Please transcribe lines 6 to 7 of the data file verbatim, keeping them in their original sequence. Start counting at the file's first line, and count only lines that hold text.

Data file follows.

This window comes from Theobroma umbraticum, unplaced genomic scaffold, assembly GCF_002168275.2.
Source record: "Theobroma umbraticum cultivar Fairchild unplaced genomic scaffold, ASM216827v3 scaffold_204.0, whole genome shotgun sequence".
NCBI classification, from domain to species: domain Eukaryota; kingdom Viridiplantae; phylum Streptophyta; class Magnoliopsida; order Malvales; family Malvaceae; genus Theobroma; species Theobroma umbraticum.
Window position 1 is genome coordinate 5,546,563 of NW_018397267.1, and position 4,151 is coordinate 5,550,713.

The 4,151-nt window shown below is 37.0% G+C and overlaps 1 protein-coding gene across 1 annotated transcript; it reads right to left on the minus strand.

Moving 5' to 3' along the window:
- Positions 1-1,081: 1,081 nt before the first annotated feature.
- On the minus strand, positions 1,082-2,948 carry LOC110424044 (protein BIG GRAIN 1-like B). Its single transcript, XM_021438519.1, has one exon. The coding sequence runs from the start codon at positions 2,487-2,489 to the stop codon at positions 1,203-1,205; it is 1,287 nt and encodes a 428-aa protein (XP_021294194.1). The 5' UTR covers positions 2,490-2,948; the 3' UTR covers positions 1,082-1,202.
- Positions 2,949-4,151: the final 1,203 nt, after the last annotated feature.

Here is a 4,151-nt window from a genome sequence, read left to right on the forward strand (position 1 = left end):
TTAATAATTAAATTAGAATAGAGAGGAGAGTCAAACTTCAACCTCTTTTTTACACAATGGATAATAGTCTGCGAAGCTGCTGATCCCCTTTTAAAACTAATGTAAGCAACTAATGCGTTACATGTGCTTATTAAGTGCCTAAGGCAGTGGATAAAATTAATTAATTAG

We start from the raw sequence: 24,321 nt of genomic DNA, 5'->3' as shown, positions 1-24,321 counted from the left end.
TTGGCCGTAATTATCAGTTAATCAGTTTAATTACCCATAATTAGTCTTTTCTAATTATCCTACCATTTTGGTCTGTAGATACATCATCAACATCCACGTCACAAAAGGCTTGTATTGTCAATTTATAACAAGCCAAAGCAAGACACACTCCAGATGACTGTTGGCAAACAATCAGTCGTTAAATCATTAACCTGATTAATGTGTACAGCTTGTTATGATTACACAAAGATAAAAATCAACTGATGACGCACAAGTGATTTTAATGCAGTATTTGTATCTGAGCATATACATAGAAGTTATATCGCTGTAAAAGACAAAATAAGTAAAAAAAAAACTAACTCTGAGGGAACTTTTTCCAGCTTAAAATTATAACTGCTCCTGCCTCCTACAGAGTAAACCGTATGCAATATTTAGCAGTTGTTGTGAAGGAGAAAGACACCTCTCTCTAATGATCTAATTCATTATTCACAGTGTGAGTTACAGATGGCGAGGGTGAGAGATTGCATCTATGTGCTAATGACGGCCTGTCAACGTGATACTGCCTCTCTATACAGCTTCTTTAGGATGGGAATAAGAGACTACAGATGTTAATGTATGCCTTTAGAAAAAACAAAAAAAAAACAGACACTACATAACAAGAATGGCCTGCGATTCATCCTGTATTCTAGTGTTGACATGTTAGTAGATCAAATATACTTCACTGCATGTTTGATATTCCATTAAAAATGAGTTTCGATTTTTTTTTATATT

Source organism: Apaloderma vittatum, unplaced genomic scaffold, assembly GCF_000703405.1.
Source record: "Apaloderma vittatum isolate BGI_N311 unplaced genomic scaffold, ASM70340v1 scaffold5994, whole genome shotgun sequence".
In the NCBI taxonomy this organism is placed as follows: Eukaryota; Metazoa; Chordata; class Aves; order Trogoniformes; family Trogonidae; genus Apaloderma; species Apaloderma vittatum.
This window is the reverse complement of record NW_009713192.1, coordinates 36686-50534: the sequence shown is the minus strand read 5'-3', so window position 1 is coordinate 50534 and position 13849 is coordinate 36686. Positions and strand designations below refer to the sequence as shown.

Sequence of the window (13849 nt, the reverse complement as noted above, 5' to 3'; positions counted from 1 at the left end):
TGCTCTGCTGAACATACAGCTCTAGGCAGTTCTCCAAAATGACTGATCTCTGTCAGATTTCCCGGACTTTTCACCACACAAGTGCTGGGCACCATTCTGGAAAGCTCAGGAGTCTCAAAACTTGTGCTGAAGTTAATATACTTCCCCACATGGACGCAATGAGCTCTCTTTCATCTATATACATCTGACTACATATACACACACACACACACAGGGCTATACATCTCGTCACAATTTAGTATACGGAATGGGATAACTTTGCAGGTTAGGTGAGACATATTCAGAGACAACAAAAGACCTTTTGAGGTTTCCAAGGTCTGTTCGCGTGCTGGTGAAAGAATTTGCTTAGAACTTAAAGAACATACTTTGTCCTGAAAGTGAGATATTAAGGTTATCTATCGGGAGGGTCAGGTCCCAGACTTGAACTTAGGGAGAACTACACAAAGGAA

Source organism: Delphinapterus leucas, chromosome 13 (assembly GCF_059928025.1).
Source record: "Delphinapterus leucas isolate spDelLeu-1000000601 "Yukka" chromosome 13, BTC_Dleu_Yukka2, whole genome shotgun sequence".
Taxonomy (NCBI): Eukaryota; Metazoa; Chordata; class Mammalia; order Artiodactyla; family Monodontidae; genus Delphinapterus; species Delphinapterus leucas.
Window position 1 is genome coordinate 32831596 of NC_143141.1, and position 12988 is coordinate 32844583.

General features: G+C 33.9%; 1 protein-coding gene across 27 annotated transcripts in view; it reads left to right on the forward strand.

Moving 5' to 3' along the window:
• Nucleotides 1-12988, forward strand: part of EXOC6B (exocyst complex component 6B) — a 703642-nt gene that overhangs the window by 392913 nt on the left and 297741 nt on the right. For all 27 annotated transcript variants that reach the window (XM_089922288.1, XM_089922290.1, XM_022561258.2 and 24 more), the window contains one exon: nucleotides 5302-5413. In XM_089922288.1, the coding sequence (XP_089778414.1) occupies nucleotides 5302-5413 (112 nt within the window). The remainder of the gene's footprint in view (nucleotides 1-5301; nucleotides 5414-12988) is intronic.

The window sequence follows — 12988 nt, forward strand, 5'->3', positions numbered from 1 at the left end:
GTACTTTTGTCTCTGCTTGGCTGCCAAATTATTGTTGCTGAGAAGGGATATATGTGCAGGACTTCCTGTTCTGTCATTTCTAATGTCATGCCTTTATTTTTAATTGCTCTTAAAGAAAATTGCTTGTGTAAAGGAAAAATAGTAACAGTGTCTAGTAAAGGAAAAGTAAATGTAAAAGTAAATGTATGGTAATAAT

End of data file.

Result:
Moving 5' to 3' along the window:
- Positions 1-1,081: 1,081 nt before the first annotated feature.